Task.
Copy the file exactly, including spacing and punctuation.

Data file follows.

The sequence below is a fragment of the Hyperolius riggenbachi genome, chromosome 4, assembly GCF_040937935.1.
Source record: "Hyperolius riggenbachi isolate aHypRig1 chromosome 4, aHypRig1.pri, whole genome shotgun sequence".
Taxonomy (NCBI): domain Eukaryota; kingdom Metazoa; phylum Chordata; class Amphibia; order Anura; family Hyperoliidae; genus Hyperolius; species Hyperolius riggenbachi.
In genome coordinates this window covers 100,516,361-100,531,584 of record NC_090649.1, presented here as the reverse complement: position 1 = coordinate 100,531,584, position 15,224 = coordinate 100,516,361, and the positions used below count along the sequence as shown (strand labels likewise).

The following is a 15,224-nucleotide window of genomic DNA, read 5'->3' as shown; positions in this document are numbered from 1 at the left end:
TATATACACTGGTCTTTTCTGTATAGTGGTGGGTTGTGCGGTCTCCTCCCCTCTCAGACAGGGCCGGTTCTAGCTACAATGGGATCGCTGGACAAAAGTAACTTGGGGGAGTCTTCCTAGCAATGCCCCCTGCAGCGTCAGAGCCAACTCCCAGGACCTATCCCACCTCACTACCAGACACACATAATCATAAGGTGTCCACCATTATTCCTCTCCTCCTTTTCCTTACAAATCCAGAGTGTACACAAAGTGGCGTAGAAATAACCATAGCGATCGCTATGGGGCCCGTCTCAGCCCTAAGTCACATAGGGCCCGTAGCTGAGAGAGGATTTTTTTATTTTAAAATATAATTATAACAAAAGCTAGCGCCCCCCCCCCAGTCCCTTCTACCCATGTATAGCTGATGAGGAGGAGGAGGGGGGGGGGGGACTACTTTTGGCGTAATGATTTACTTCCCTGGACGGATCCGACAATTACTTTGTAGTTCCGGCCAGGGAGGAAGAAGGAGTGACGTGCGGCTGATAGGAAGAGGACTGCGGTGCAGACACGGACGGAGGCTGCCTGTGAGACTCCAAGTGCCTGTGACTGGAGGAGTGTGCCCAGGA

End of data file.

The sequence below is a fragment of the Hyperolius riggenbachi genome, chromosome 4, assembly GCF_040937935.1.
Source record: "Hyperolius riggenbachi isolate aHypRig1 chromosome 4, aHypRig1.pri, whole genome shotgun sequence".
Taxonomy (NCBI): domain Eukaryota; kingdom Metazoa; phylum Chordata; class Amphibia; order Anura; family Hyperoliidae; genus Hyperolius; species Hyperolius riggenbachi.
In genome coordinates this window covers 100,516,361-100,531,584 of record NC_090649.1, presented here as the reverse complement: position 1 = coordinate 100,531,584, position 15,224 = coordinate 100,516,361, and the positions used below count along the sequence as shown (strand labels likewise).

The following is a 15,224-nucleotide window of genomic DNA, read 5'->3' as shown; positions in this document are numbered from 1 at the left end:
TATATACACTGGTCTTTTCTGTATAGTGGTGGGTTGTGCGGTCTCCTCCCCTCTCAGACAGGGCCGGTTCTAGCTACAATGGGATCGCTGGACAAAAGTAACTTGGGGGAGTCTTCCTAGCAATGCCCCCTGCAGCGTCAGAGCCAACTCCCAGGACCTATCCCACCTCACTACCAGACACACATAATCATAAGGTGTCCACCATTATTCCTCTCCTCCTTTTCCTTACAAATCCAGAGTGTACACAAAGTGGCGTAGAAATAACCATAGCGATCGCTATGGGGCCCGTCTCAGCCCTAAGTCACATAGGGCCCGTAGCTGAGAGAGGATTTTTTTATTTTAAAATATAATTATAACAAAAGCTAGCGCCCCCCCCCCAGTCCCTTCTACCCATGTATAGCTGATGAGGAGGAGGAGGGGGGGGGGGGACTACTTTTGGCGTAATGATTTACTTCCCTGGACGGATCCGACAATTACTTTGTAGTTCCGGCCAGGGAGGAAGAAGGAGTGACGTGCGGCTGATAGGAAGAGGACTGCGGTGCAGACACGGACGGAGGCTGCCTGTGAGACTCCAAGTGCCTGTGACTGGAGGAGTGTGCCCAGGA